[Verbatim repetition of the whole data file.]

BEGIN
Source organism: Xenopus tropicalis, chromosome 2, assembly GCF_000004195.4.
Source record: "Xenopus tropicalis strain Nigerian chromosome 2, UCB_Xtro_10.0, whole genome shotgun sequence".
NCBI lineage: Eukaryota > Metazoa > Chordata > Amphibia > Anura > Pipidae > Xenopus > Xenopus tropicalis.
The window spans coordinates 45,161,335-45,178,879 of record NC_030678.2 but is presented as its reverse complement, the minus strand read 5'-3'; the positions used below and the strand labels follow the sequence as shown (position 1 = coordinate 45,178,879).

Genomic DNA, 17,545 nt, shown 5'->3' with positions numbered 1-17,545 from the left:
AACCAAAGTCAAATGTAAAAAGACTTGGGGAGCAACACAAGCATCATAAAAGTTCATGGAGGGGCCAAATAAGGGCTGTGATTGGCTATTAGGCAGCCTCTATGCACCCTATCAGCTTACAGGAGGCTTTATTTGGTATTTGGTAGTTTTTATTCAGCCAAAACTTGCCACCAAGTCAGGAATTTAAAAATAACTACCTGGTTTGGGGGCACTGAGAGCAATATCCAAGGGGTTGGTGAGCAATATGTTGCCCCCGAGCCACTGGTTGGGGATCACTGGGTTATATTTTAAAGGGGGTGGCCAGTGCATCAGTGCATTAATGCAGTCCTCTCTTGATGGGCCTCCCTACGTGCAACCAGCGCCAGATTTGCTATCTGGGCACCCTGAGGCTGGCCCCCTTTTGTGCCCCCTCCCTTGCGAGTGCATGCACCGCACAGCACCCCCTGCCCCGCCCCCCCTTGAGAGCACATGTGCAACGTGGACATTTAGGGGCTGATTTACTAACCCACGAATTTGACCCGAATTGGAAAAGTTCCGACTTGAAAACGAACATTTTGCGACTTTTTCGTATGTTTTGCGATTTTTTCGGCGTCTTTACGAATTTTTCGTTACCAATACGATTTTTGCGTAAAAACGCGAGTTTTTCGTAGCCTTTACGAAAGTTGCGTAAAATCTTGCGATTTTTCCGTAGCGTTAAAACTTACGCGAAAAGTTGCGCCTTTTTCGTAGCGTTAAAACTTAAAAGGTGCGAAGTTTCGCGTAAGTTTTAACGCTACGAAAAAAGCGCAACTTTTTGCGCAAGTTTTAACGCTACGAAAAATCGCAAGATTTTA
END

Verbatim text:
Source organism: Xenopus tropicalis, chromosome 2, assembly GCF_000004195.4.
Source record: "Xenopus tropicalis strain Nigerian chromosome 2, UCB_Xtro_10.0, whole genome shotgun sequence".
NCBI lineage: Eukaryota > Metazoa > Chordata > Amphibia > Anura > Pipidae > Xenopus > Xenopus tropicalis.
The window spans coordinates 45,161,335-45,178,879 of record NC_030678.2 but is presented as its reverse complement, the minus strand read 5'-3'; the positions used below and the strand labels follow the sequence as shown (position 1 = coordinate 45,178,879).

Genomic DNA, 17,545 nt, shown 5'->3' with positions numbered 1-17,545 from the left:
AACCAAAGTCAAATGTAAAAAGACTTGGGGAGCAACACAAGCATCATAAAAGTTCATGGAGGGGCCAAATAAGGGCTGTGATTGGCTATTAGGCAGCCTCTATGCACCCTATCAGCTTACAGGAGGCTTTATTTGGTATTTGGTAGTTTTTATTCAGCCAAAACTTGCCACCAAGTCAGGAATTTAAAAATAACTACCTGGTTTGGGGGCACTGAGAGCAATATCCAAGGGGTTGGTGAGCAATATGTTGCCCCCGAGCCACTGGTTGGGGATCACTGGGTTATATTTTAAAGGGGGTGGCCAGTGCATCAGTGCATTAATGCAGTCCTCTCTTGATGGGCCTCCCTACGTGCAACCAGCGCCAGATTTGCTATCTGGGCACCCTGAGGCTGGCCCCCTTTTGTGCCCCCTCCCTTGCGAGTGCATGCACCGCACAGCACCCCCTGCCCCGCCCCCCCTTGAGAGCACATGTGCAACGTGGACATTTAGGGGCTGATTTACTAACCCACGAATTTGACCCGAATTGGAAAAGTTCCGACTTGAAAACGAACATTTTGCGACTTTTTCGTATGTTTTGCGATTTTTTCGGCGTCTTTACGAATTTTTCGTTACCAATACGATTTTTGCGTAAAAACGCGAGTTTTTCGTAGCCTTTACGAAAGTTGCGTAAAATCTTGCGATTTTTCCGTAGCGTTAAAACTTACGCGAAAAGTTGCGCCTTTTTCGTAGCGTTAAAACTTAAAAGGTGCGAAGTTTCGCGTAAGTTTTAACGCTACGAAAAAAGCGCAACTTTTTGCGCAAGTTTTAACGCTACGAAAAATCGCAAGATTTTA